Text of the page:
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Silencing Trump: How 'big tech' is taking Trumpism offline

Post Date: Tuesday, January 12, 2021

 

If you ever needed proof of the power of "Big Tech" then the downfall of Parler on Monday morning is a good place to start.

I, like many others, logged on to the controversial social network to see what would happen after 11:59 Pacific Time in the US.

This was the deadline Amazon had given the app to find a new host service before it booted the platform offline for allegedly containing violent content.

It was being seen as a significant moment in ongoing efforts by US tech giants to "deplatform" Donald Trump and some of his extreme supporters after the US Capitol Hill riot last week.

The clock struck 12:00 though and nothing happened. I and millions of other users were still able to search and post just as usual.

But then, like dominos, users around the world starting reporting problems. For me, at about 12:10, everything stopped working. No content found, a message read.

With a flick of a switch then, Parler, a fast-growing app seen by some as a free-speech alternative to Twitter, was no more. For now.

Parler can, and probably will be able to, find a new host provider but losing Amazon Web Services (AWS) - the largest website hosting provider in the world - means other major providers are likely to turn away their business too.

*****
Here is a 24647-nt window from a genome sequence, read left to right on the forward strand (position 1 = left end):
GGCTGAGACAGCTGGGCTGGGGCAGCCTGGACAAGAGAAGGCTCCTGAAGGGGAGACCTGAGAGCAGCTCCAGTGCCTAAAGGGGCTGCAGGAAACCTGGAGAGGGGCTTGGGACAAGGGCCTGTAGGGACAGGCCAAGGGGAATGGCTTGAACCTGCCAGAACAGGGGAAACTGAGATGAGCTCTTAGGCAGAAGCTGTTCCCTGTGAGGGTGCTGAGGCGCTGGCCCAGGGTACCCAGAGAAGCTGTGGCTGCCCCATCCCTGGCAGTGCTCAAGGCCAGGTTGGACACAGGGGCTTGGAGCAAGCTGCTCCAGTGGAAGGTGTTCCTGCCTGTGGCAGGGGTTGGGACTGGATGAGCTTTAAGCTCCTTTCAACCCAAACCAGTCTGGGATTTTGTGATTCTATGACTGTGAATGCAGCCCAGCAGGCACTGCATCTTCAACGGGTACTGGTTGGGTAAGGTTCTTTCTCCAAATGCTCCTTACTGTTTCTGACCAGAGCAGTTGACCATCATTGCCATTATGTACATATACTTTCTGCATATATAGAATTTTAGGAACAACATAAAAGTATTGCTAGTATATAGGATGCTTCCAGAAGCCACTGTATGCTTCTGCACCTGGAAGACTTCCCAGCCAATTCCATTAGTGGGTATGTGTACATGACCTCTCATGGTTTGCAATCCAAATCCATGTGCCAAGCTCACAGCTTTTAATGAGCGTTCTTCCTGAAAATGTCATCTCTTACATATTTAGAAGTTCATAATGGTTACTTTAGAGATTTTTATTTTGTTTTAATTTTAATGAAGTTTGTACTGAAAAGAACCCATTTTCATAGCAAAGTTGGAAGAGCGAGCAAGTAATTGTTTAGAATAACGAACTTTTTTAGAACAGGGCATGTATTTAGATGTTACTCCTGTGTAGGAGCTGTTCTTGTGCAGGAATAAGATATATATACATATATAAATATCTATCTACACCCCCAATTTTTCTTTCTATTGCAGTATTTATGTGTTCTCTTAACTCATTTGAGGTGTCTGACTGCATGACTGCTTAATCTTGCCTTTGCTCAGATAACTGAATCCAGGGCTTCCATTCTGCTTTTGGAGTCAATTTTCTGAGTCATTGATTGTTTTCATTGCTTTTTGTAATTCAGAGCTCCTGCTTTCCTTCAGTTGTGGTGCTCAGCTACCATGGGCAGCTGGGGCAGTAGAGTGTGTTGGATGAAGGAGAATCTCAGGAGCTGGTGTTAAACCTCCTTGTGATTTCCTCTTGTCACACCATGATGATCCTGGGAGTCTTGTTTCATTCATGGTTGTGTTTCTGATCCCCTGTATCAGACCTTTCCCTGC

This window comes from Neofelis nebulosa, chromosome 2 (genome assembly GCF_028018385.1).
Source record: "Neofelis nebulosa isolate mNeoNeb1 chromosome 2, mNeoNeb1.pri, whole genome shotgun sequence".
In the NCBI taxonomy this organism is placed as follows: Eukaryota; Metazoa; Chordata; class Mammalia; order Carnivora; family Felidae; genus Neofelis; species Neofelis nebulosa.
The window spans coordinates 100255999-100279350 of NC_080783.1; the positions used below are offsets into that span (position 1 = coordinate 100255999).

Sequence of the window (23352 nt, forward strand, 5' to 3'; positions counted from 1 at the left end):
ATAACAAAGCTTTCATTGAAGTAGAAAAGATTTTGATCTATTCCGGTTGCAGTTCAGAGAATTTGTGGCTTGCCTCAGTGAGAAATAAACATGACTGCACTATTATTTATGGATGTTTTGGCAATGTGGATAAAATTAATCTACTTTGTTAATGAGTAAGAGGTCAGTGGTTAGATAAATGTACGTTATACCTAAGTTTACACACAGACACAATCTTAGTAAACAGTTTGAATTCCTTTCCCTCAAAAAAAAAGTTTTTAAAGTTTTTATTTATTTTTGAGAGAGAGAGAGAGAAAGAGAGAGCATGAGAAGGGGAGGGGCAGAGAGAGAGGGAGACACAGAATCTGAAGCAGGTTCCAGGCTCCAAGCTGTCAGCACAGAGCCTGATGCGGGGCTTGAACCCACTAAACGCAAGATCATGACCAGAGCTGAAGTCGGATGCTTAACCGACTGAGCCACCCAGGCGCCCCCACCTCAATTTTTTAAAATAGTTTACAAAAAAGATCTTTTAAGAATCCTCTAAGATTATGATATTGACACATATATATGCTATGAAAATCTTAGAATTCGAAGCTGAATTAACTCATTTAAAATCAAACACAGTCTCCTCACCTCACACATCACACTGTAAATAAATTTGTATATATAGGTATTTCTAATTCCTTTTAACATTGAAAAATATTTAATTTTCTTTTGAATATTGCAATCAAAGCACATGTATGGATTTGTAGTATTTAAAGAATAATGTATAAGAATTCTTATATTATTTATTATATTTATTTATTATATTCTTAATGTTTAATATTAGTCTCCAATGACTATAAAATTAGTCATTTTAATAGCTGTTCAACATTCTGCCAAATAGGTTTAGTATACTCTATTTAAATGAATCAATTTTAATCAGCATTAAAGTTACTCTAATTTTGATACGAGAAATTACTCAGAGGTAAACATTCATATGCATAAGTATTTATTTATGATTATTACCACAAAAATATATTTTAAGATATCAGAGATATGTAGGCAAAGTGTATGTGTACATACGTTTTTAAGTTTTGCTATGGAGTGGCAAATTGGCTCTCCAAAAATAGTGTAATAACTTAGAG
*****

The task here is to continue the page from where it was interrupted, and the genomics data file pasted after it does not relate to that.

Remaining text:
Technology and ethics researcher Stephanie Hare says it's not the first time a major US tech firm has taken a site down for similar reasons.

"Amazon's action against Parler is not unprecedented, as we have seen other US companies such as Cloudflare remove content delivery services and DDoS (distributed denial-of-service) protection and support to white supremacist website The Daily Stormer in 2017 and 8Chan in 2019 after that website was used by a gunman to post materials before he went on to massacre people in El Paso, Texas," she said.

It's not just AWS which has taken action against Parler. Google and Apple have also kicked the service off their app stores too.

Again, this is not unheard of.

Gab, another website billing itself as a free-speech platform but accused of being a haven to the far-right and extremists, is also banned from the app stores. It can still be accessed through a web browser and claims to have seen a surge in users in recent days.

And as part a crackdown on accounts associated with the attack on Congress, on Monday Twitter announced it has shut down "more than 70,000 accounts" linked to the QAnon conspiracy theory.

Facebook meanwhile said it was removing all content mentioning "Stop the Steal" - the slogan associated with Mr Trump's unsubstantiated claims that the November election was rigged.

More news:https://www.bbc.com/news/technology